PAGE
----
Students pursuing graduate degrees from South Dakota State University, North Dakota State University, the University of Minnesota and the University of Nebraska-Lincoln had the opportunity to improve their communication skills at the first annual communication conference hosted by SDSU’s Department of Animal Science faculty on October 23-24 in Marvin, South Dakota.
“This conference is part of a new graduate training program focused on developing skills in communicating outside academia and problem solving,” said Crystal Levesque, associate professor in SDSU’s Department of Animal Science. “Graduate training programs do a good job of training students to communicate science to scientists, but conversing with livestock producers, policy makers, media or consumers becomes a skill developed on the job. Communicating poorly in these circumstances can have real-life consequences. This conference was a way for students to learn to get it right when the cost of getting it wrong is much lower.”
The conference included presentations from industry leaders and a variety of round table discussions where students developed solutions to real-life case studies. Student attendees also competed in extension-based oral presentations targeted first at agricultural audiences, then at non-agricultural communities, that were evaluated by extension specialists and industry leaders who provided feedback on clarity of their message, overall quality of communication and methods for improvement.
According to Glenda Pereira, a Ph.D. student from the University of Minnesota, the conference differed from other conferences she has attended because of the level of support the industry leaders and faculty members provided to the student attendees.
“The industry leaders who attended really showed us that they need people with specific communication skills in the world and they were there to help us improve those skills – this is just as important as conducting research,” Pereira said.
To Augustina Osabutey, an agricultural and biosystems engineering and mechanical engineering master’s student at South Dakota State, and Kiersten Gunderson, a meat science master’s student at North Dakota State, being able to give oral presentations to industry professionals and receive feedback was invaluable.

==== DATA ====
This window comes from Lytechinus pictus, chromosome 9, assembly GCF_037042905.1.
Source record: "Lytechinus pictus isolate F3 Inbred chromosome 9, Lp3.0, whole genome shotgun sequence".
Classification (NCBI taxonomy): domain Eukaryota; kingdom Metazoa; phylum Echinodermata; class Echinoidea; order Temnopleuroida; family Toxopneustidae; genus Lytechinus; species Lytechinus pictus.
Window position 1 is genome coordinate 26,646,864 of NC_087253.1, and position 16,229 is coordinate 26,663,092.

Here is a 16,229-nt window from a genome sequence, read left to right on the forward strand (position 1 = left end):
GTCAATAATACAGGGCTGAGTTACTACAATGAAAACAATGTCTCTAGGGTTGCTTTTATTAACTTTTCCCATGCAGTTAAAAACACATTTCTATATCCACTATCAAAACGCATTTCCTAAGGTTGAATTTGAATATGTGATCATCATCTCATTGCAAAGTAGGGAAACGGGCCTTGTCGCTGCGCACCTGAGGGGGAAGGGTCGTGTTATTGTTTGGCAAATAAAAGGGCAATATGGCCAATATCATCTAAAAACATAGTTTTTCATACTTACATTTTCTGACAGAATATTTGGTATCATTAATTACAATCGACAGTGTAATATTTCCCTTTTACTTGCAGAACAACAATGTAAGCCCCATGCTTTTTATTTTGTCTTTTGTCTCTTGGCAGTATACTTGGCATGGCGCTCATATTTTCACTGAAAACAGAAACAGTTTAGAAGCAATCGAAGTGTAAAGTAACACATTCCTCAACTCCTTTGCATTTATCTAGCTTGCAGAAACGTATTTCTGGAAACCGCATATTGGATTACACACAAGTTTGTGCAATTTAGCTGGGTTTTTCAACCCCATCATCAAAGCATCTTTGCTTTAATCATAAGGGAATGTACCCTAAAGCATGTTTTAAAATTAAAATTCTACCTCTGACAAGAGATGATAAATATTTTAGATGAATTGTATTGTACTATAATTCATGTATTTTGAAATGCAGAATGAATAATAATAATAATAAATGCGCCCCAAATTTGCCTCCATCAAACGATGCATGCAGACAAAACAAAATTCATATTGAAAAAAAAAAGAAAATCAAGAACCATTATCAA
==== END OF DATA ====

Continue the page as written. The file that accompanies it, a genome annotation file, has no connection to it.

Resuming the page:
“I got a lot of really helpful feedback from my panel about my presentation skills that I’m going to keep all my life,” Augustina said.
“I received both critiques and compliments that were really helpful to me that I can apply both academically and outside the academic setting,” Gunderson said.
According to Collette Kaster, CEO of the American Meat Science Association and Executive Director for the Professional Animal Auditor Certification Organization (PAACO), the conference allowed an opportunity for industry professionals to show students that being a good communicator is hugely important and should always be a priority.
“These students will need to be able to communicate with a broad range of audiences and I always tell young professionals they have to show mastery of their subject and feel comfortable communicating,” Kaster said. “This conference showed students how industry leaders communicate with others and allowed us to share some of our expectations and hopes for them.”
The conference was held as part of a larger graduate and professional degree training program made possible through by a Higher Education Challenge grant of $750,000 awarded to SDSU for the next three years supporting a project titled, “Strengthening the nation’s scientific and professional workforce in food and animal agriculture.” The program is a collaboration between SDSU, North Dakota State University, the University of Minnesota and the University of Nebraska-Lincoln.
The specific problems to be addressed in the project are the lack of focused instruction on interpersonal communication and real-world experience in the food, agricultural, natural resources and human sciences fields within post-graduate and veterinary science programs. The overall program includes a series of communication training activities and commercial livestock production-relevant experiences to address concerns expressed by the livestock industry related to communication skills and commercial production experience. The intent is for the program to continue well beyond the life of the grant.